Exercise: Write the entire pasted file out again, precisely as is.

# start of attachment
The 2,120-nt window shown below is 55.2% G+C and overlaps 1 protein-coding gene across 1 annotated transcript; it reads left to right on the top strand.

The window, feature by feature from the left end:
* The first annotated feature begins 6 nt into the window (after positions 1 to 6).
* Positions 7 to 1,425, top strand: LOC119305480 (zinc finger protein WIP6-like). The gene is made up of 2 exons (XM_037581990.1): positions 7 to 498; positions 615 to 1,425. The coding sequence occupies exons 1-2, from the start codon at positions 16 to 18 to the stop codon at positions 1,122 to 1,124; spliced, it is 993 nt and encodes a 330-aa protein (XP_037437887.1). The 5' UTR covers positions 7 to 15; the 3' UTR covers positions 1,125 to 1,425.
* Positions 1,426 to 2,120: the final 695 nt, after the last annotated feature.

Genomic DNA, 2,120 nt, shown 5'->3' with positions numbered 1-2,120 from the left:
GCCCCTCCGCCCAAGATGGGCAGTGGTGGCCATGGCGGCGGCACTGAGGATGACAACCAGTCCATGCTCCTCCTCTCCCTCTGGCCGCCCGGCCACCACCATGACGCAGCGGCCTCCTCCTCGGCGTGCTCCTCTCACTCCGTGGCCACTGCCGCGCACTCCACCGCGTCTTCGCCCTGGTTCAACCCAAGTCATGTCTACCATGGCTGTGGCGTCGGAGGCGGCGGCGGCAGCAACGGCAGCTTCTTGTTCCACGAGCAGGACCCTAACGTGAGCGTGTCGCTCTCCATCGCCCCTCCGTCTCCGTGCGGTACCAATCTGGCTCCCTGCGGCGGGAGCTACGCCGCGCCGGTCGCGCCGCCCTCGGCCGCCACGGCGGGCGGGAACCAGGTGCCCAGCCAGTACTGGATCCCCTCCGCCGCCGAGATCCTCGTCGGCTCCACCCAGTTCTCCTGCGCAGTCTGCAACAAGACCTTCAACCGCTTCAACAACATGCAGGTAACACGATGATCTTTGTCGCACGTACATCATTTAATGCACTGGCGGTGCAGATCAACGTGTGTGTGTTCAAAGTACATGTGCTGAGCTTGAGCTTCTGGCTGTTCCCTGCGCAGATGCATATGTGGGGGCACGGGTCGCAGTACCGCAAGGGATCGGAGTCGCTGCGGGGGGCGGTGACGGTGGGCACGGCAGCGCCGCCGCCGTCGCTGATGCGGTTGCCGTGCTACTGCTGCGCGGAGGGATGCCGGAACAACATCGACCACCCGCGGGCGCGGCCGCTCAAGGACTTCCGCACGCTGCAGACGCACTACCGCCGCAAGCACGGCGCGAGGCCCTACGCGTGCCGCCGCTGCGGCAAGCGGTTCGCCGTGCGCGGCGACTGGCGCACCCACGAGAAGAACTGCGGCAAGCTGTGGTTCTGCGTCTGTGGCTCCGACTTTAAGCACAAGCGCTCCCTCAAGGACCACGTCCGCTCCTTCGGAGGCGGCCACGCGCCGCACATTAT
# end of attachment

The 2,120-nt window shown below is 55.2% G+C and overlaps 1 protein-coding gene across 1 annotated transcript; it reads left to right on the top strand.

The window, feature by feature from the left end:
* The first annotated feature begins 6 nt into the window (after positions 1 to 6).
* Positions 7 to 1,425, top strand: LOC119305480 (zinc finger protein WIP6-like). The gene is made up of 2 exons (XM_037581990.1): positions 7 to 498; positions 615 to 1,425. The coding sequence occupies exons 1-2, from the start codon at positions 16 to 18 to the stop codon at positions 1,122 to 1,124; spliced, it is 993 nt and encodes a 330-aa protein (XP_037437887.1). The 5' UTR covers positions 7 to 15; the 3' UTR covers positions 1,125 to 1,425.
* Positions 1,426 to 2,120: the final 695 nt, after the last annotated feature.

Genomic DNA, 2,120 nt, shown 5'->3' with positions numbered 1-2,120 from the left:
GCCCCTCCGCCCAAGATGGGCAGTGGTGGCCATGGCGGCGGCACTGAGGATGACAACCAGTCCATGCTCCTCCTCTCCCTCTGGCCGCCCGGCCACCACCATGACGCAGCGGCCTCCTCCTCGGCGTGCTCCTCTCACTCCGTGGCCACTGCCGCGCACTCCACCGCGTCTTCGCCCTGGTTCAACCCAAGTCATGTCTACCATGGCTGTGGCGTCGGAGGCGGCGGCGGCAGCAACGGCAGCTTCTTGTTCCACGAGCAGGACCCTAACGTGAGCGTGTCGCTCTCCATCGCCCCTCCGTCTCCGTGCGGTACCAATCTGGCTCCCTGCGGCGGGAGCTACGCCGCGCCGGTCGCGCCGCCCTCGGCCGCCACGGCGGGCGGGAACCAGGTGCCCAGCCAGTACTGGATCCCCTCCGCCGCCGAGATCCTCGTCGGCTCCACCCAGTTCTCCTGCGCAGTCTGCAACAAGACCTTCAACCGCTTCAACAACATGCAGGTAACACGATGATCTTTGTCGCACGTACATCATTTAATGCACTGGCGGTGCAGATCAACGTGTGTGTGTTCAAAGTACATGTGCTGAGCTTGAGCTTCTGGCTGTTCCCTGCGCAGATGCATATGTGGGGGCACGGGTCGCAGTACCGCAAGGGATCGGAGTCGCTGCGGGGGGCGGTGACGGTGGGCACGGCAGCGCCGCCGCCGTCGCTGATGCGGTTGCCGTGCTACTGCTGCGCGGAGGGATGCCGGAACAACATCGACCACCCGCGGGCGCGGCCGCTCAAGGACTTCCGCACGCTGCAGACGCACTACCGCCGCAAGCACGGCGCGAGGCCCTACGCGTGCCGCCGCTGCGGCAAGCGGTTCGCCGTGCGCGGCGACTGGCGCACCCACGAGAAGAACTGCGGCAAGCTGTGGTTCTGCGTCTGTGGCTCCGACTTTAAGCACAAGCGCTCCCTCAAGGACCACGTCCGCTCCTTCGGAGGCGGCCACGCGCCGCACATTAT